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Tuesday, February 9, 2010

Afghanistan: Post-Taliban Governance, Security, and U.S. Policy

Kenneth Katzman
Specialist in Middle Eastern Affairs

Upon taking office, the Obama Administration faced a deteriorating security environment in Afghanistan, despite a steady increase in U.S. forces there in recent years. Signs of deterioration included an expanded area and greater intensity of militant operations, higher levels of overall violence, Afghan and international disillusionment with corruption in the government of Afghan President Hamid Karzai, and the ease of infiltration of Taliban militants from safe havens in Pakistan. Building on assessments completed in the latter days of the Bush Administration, the Obama Administration has conducted two "strategy reviews" the results of which were announced on March 27, 2009, and on December 1, 2009, respectively. The outcome of both reviews was to add combat troops but with the intent of creating safe conditions to expand Afghan governance and economic development. As part of the early 2009 review, the President announced an increase of 21,000 U.S. troops, which arrived by November 2009 and brought U.S. force levels to about 68,000, in partnership with about 39,000 international forces from 43 other nations, and about nearly 200,000 Afghan security forces. 

Following the early 2009 review, the Administration decided that more innovative military tactics were also needed to promote U.S. goals, and in May 2009, the top U.S. commander in Afghanistan, Gen. David McKiernan, was replaced by Gen. Stanley McChrystal. On August 30, 2009, McChrystal submitted his review of the military strategy, recommending a fully resourced, comprehensive counter-insurgency strategy in order to avoid mission failure. He subsequently recommended that about 40,000 additional U.S. combat forces could be needed to implement his recommended strategy. On December 1, 2009, following a second high level policy review, President Obama announced the following:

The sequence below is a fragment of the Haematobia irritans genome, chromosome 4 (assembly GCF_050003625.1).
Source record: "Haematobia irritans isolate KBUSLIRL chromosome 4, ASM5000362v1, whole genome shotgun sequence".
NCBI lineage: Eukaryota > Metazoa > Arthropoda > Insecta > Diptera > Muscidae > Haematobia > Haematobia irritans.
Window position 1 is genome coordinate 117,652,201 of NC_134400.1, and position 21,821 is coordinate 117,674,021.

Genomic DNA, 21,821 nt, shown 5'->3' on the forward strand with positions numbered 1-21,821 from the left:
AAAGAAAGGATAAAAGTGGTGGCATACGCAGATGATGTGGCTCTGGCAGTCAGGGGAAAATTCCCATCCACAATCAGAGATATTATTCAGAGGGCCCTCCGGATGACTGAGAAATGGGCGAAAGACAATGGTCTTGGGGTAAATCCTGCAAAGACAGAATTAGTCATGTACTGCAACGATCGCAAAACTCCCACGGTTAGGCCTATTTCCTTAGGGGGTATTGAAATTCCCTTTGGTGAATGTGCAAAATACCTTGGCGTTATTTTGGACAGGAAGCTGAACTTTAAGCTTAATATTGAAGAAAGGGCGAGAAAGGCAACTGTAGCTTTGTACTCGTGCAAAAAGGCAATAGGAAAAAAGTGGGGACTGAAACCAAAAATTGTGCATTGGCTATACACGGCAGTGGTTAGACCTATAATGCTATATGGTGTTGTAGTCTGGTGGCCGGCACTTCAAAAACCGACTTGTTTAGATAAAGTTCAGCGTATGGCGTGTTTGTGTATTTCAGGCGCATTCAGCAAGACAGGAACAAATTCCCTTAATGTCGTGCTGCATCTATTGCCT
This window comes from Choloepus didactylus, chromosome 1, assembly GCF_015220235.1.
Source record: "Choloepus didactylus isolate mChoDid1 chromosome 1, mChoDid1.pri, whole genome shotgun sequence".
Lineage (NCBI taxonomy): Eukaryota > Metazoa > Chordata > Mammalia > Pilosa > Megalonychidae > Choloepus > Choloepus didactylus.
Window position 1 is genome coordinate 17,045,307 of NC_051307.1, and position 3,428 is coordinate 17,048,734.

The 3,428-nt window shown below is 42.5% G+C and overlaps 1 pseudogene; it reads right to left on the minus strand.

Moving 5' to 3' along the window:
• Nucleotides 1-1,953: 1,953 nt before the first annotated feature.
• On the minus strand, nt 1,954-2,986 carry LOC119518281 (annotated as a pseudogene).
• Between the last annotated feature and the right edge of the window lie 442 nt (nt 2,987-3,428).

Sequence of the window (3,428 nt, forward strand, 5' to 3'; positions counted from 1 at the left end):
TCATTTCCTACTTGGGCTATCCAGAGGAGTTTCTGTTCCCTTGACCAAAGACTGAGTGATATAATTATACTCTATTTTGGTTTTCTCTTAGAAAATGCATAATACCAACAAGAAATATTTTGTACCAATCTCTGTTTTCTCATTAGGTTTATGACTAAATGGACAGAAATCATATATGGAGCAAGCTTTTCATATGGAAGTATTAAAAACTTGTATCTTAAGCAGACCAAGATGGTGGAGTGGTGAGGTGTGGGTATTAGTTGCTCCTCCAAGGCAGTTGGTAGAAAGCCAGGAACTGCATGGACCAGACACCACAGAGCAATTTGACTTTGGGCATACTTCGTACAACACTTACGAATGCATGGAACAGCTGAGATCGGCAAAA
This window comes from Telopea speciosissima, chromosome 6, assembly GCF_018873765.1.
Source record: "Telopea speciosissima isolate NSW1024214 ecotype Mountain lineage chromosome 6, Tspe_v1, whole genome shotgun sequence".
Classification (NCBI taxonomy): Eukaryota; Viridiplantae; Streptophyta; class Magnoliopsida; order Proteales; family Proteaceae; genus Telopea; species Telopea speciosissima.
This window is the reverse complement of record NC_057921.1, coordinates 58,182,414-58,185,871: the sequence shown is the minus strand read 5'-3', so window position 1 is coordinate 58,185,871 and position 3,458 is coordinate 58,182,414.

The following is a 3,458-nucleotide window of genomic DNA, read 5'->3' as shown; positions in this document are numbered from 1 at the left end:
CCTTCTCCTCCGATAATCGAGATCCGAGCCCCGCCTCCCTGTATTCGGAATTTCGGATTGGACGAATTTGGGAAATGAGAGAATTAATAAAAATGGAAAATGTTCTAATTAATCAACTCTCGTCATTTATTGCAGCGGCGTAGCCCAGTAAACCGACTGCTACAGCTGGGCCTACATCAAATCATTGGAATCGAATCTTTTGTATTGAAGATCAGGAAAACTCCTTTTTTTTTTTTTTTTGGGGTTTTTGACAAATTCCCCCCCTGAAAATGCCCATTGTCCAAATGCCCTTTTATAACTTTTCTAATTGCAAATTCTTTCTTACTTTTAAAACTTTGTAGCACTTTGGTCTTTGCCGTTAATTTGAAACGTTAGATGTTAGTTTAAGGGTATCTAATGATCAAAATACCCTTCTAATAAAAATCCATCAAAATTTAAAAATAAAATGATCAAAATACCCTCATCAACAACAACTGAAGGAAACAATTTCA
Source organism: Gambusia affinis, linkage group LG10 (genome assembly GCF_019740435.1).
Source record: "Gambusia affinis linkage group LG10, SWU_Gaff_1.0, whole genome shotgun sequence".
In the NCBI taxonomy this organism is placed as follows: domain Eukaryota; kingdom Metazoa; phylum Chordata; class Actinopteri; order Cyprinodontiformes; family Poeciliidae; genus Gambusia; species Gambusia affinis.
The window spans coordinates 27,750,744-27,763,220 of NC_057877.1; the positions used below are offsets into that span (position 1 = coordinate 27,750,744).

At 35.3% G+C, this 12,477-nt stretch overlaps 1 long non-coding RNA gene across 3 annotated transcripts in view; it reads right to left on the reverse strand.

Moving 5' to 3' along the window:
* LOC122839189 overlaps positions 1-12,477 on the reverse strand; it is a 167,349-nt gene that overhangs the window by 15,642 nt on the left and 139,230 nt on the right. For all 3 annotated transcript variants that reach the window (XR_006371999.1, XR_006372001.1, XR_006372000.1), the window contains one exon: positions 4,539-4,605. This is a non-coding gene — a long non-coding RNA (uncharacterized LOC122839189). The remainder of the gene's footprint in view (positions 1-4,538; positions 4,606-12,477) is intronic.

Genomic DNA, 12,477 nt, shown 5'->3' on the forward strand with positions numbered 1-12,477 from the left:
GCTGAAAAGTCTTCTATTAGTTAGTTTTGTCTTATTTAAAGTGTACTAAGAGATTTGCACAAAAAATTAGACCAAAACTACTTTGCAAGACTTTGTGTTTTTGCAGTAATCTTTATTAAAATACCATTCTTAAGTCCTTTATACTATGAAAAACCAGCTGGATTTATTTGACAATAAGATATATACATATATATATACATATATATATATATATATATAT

• The provision of 30,000 additional U.S. forces to begin deploying by January 2010 to "reverse the Taliban's momentum and strengthen the capacity of Afghanistan's security forces and government so that they can take the lead." 

• A conditions-based plan to begin to draw down U.S. forces beginning in July 2011. 

• A call for additional partner contributions, much of which have been pledged. 

The international community will review all aspects of policy in Afghanistan at a major international meeting in London on January 28, 2010. Some focus will be on the legitimacy and performance of the Afghan government, called into question most recently by widespread fraud allegations in the August 20, 2009, presidential election. Following extensive investigation and President Hamid Karzai's acknowledgment that he did not achieve a first round victory, his main opponent pulled out of a run-off and Karzai was declared the winner. He has since had difficulty obtaining parliamentary confirmation of a new cabinet; after two rounds of nominations and confirmation votes, at least ten ministries lack confirmed ministers. One dispute, over the feasibility of holding parliamentary elections in May 2010 in accordance with constitutional deadlines, was settled on January 24 with a decision to postpone them until September 18, 2010. 

Including FY2009, the United States has provided over $40 billion in assistance to Afghanistan since the fall of the Taliban, of which about $21 billion has been to equip and train Afghan forces. 

Date of Report: January 27, 2010
Number of Pages: 92
Order Number: RL30588
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